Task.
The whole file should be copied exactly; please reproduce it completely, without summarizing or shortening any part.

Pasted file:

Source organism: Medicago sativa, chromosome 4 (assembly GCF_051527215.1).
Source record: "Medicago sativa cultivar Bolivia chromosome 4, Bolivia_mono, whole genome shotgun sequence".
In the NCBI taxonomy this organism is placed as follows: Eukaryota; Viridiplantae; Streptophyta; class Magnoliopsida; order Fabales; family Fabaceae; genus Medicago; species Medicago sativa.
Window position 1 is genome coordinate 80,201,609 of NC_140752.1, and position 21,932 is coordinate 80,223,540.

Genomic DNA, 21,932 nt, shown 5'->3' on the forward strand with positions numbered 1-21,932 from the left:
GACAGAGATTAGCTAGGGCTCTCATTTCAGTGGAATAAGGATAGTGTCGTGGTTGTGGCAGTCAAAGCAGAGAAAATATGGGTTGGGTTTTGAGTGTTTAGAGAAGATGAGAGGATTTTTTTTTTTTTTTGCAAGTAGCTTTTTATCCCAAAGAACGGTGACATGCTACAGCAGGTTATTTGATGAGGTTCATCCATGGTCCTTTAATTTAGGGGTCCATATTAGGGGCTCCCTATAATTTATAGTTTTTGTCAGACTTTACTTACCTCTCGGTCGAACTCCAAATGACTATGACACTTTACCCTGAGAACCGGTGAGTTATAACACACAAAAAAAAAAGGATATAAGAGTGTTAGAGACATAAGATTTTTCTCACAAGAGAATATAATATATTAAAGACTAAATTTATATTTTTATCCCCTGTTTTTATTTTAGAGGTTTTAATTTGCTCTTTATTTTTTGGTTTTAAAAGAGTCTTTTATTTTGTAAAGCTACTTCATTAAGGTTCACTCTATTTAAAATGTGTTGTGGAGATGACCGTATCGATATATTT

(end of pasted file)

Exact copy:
Source organism: Medicago sativa, chromosome 4 (assembly GCF_051527215.1).
Source record: "Medicago sativa cultivar Bolivia chromosome 4, Bolivia_mono, whole genome shotgun sequence".
In the NCBI taxonomy this organism is placed as follows: Eukaryota; Viridiplantae; Streptophyta; class Magnoliopsida; order Fabales; family Fabaceae; genus Medicago; species Medicago sativa.
Window position 1 is genome coordinate 80,201,609 of NC_140752.1, and position 21,932 is coordinate 80,223,540.

Genomic DNA, 21,932 nt, shown 5'->3' on the forward strand with positions numbered 1-21,932 from the left:
GACAGAGATTAGCTAGGGCTCTCATTTCAGTGGAATAAGGATAGTGTCGTGGTTGTGGCAGTCAAAGCAGAGAAAATATGGGTTGGGTTTTGAGTGTTTAGAGAAGATGAGAGGATTTTTTTTTTTTTTTGCAAGTAGCTTTTTATCCCAAAGAACGGTGACATGCTACAGCAGGTTATTTGATGAGGTTCATCCATGGTCCTTTAATTTAGGGGTCCATATTAGGGGCTCCCTATAATTTATAGTTTTTGTCAGACTTTACTTACCTCTCGGTCGAACTCCAAATGACTATGACACTTTACCCTGAGAACCGGTGAGTTATAACACACAAAAAAAAAAGGATATAAGAGTGTTAGAGACATAAGATTTTTCTCACAAGAGAATATAATATATTAAAGACTAAATTTATATTTTTATCCCCTGTTTTTATTTTAGAGGTTTTAATTTGCTCTTTATTTTTTGGTTTTAAAAGAGTCTTTTATTTTGTAAAGCTACTTCATTAAGGTTCACTCTATTTAAAATGTGTTGTGGAGATGACCGTATCGATATATTT